Meriwether Lewis: A Biography
by George Dillon
Coward-McCann, 364 pp., $6.95
The Journals of Lewis and Clark
edited by Bernard DeVoto
Houghton Mifflin, 504 pp., $6.50
Letters of the Lewis and Clark Expedition, with Related Documents 1783-1854
edited by Donald Jackson
University of Illinois, 728 pp., $
In many ways Meriwether Lewis and William Clark have fared well at the hands of scholars, editors, and biographers. In 1953 Bernard DeVoto made an excellent condensation of the costly eight volumes of the Original Journals edited by Reuben Gold Thwaites, and in 1962 the University of Illinois Press published a volume, beautifully edited by Mr. Donald Jackson, and of almost startling interest and readability, Letters of the Lewis and Clark Expedition, With Related Documents, 1783-1854. In addition there have been several good monographs and a few biographies of more or less popular cast. Mr. Dillon’s new biography of Lewis is the best of these, based very solidly on the Original Journals and the Letters. It is a creditable performance, and no doubt it needed to be done. But life is not long enough for most readers to devote more than a modest portion of it to reading about Lewis and Clark, and in the hours or days available for this purpose it would seem better to resort to DeVoto’s condensation of the Journals and Donald Jackson’s edition of the Letters. To say this is to imply no serious criticism of Mr. Dillon’s very interesting book.
As figures both Lewis and Clark have a simplicity, even a plainness, that seems at first to contrast strangely with the romantic aura that hovers vaguely around their expedition in the minds of most readers. Most writers on Lewis and Clark fail to resolve this tension satisfactorily, and on this score Mr. Dillon is not especially successful. The Lewis and Clark expedition was a high imaginative achievement quite as much as it was a practical one; but there are many imaginative modes in which to create, to act, and to have visions, and their mode was not the romantic one that with the help of Cooper, Irving, and Parkman settled down across the American West in the generations that followed. To read the copious writings of the two explorers themselves is to discover the marks not of a romantic but of an heroic age. As far as I know, they alone among the early American explorers communicate this note in their writings. But if for a moment they did create something like an heroic age beyond the Mississippi, it was an age that passed very quickly. When we open the pages of the Journals and the Letters of Lewis and Clark, we are at once in a world of practical activities and concrete things: of boat-building, the requisitioning of horses and arms, and we are presented with long lists of Lewis’s requirements for the expedition that manage in some strange way to be richly evocative of an early world: axes, trumpets, iron spoons, copper kettles, coils of rope, bolts of scarlet cloth, adzes, tinsel tassels, mirrors, vermilion, scalping knives, and so on through many pages.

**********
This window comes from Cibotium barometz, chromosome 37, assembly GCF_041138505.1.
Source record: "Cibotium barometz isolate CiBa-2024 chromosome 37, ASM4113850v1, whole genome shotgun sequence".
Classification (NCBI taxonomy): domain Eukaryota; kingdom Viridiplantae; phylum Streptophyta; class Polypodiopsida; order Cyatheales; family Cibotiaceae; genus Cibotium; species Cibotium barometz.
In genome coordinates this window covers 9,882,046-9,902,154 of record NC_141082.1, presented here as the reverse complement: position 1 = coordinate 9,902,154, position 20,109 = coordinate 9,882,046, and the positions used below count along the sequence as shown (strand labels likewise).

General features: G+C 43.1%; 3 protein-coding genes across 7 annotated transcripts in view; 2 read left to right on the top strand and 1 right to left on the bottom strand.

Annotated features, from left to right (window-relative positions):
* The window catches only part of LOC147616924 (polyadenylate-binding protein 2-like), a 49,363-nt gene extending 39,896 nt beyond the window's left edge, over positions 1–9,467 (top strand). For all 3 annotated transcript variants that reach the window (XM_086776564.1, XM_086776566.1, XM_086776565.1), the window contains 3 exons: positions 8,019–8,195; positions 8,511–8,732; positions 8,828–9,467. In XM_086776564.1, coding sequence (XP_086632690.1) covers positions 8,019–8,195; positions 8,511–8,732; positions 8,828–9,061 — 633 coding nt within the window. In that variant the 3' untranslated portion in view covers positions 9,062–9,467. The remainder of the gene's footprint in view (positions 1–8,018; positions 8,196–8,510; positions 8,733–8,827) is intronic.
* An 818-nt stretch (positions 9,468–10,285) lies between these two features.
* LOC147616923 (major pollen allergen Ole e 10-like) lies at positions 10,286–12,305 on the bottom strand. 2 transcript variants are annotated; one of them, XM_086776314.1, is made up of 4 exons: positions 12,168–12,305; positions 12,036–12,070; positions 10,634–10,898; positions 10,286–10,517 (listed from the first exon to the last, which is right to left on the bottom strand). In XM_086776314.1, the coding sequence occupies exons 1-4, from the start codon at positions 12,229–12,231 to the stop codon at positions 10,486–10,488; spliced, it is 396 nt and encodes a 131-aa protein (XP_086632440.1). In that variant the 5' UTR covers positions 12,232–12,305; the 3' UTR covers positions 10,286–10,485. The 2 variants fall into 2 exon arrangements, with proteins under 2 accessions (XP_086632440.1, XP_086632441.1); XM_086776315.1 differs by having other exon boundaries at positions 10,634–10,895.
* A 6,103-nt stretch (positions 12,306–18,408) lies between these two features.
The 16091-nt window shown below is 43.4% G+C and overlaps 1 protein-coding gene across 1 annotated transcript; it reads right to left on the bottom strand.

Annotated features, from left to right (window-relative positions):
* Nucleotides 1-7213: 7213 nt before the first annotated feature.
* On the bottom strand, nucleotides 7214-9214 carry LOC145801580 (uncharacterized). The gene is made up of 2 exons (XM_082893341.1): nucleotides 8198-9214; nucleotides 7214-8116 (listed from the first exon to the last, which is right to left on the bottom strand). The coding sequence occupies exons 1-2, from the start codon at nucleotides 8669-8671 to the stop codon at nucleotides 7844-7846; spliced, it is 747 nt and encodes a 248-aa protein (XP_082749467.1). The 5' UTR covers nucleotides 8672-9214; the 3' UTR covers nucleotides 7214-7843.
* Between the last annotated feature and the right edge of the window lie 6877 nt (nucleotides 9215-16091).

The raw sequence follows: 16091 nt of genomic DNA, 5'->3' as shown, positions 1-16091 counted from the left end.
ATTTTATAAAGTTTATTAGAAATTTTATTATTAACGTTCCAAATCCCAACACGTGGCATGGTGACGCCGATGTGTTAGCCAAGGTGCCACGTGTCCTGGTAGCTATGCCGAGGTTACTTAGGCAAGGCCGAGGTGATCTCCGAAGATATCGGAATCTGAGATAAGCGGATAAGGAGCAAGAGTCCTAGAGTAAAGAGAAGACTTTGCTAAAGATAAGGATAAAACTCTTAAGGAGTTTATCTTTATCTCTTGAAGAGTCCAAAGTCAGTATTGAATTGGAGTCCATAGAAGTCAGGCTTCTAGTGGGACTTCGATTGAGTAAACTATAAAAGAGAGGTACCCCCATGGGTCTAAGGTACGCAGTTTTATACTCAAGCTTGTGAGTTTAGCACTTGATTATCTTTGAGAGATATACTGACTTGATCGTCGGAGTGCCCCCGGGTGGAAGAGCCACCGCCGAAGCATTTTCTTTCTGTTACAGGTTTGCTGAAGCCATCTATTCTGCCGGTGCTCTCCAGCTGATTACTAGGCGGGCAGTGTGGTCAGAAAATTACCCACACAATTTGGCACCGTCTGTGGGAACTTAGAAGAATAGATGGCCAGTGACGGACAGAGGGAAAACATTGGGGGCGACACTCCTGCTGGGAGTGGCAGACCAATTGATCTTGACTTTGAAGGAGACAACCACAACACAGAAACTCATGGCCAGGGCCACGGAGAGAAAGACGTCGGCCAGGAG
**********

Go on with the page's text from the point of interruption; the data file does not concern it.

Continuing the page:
The community that existed between Lewis and Clark and the forty-three men of the first American expedition to the Pacific was precisely of the …